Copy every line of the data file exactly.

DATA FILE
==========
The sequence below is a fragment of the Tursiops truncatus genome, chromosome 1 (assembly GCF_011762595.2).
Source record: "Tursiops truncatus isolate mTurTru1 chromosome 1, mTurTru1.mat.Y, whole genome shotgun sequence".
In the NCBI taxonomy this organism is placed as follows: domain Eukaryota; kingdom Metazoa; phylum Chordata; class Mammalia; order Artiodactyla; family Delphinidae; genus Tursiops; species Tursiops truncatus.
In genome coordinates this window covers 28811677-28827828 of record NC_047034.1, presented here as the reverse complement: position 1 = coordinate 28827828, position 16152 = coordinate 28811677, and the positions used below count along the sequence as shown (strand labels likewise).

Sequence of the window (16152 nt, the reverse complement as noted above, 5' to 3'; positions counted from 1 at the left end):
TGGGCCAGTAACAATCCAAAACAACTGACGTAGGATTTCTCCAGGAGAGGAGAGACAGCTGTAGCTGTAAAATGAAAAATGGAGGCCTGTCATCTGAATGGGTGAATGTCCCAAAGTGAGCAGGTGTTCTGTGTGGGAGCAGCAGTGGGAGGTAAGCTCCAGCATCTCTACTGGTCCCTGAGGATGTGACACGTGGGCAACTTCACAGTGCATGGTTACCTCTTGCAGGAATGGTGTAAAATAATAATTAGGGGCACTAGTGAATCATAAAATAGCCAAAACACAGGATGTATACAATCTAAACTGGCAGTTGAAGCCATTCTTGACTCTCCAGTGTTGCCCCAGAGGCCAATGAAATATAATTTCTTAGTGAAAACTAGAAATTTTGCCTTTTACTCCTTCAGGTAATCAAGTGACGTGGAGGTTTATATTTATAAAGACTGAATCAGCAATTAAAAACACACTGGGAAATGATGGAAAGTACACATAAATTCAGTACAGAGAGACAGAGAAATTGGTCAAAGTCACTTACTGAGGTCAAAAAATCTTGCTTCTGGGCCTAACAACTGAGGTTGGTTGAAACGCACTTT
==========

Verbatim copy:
The sequence below is a fragment of the Tursiops truncatus genome, chromosome 1 (assembly GCF_011762595.2).
Source record: "Tursiops truncatus isolate mTurTru1 chromosome 1, mTurTru1.mat.Y, whole genome shotgun sequence".
In the NCBI taxonomy this organism is placed as follows: domain Eukaryota; kingdom Metazoa; phylum Chordata; class Mammalia; order Artiodactyla; family Delphinidae; genus Tursiops; species Tursiops truncatus.
In genome coordinates this window covers 28811677-28827828 of record NC_047034.1, presented here as the reverse complement: position 1 = coordinate 28827828, position 16152 = coordinate 28811677, and the positions used below count along the sequence as shown (strand labels likewise).

Sequence of the window (16152 nt, the reverse complement as noted above, 5' to 3'; positions counted from 1 at the left end):
TGGGCCAGTAACAATCCAAAACAACTGACGTAGGATTTCTCCAGGAGAGGAGAGACAGCTGTAGCTGTAAAATGAAAAATGGAGGCCTGTCATCTGAATGGGTGAATGTCCCAAAGTGAGCAGGTGTTCTGTGTGGGAGCAGCAGTGGGAGGTAAGCTCCAGCATCTCTACTGGTCCCTGAGGATGTGACACGTGGGCAACTTCACAGTGCATGGTTACCTCTTGCAGGAATGGTGTAAAATAATAATTAGGGGCACTAGTGAATCATAAAATAGCCAAAACACAGGATGTATACAATCTAAACTGGCAGTTGAAGCCATTCTTGACTCTCCAGTGTTGCCCCAGAGGCCAATGAAATATAATTTCTTAGTGAAAACTAGAAATTTTGCCTTTTACTCCTTCAGGTAATCAAGTGACGTGGAGGTTTATATTTATAAAGACTGAATCAGCAATTAAAAACACACTGGGAAATGATGGAAAGTACACATAAATTCAGTACAGAGAGACAGAGAAATTGGTCAAAGTCACTTACTGAGGTCAAAAAATCTTGCTTCTGGGCCTAACAACTGAGGTTGGTTGAAACGCACTTT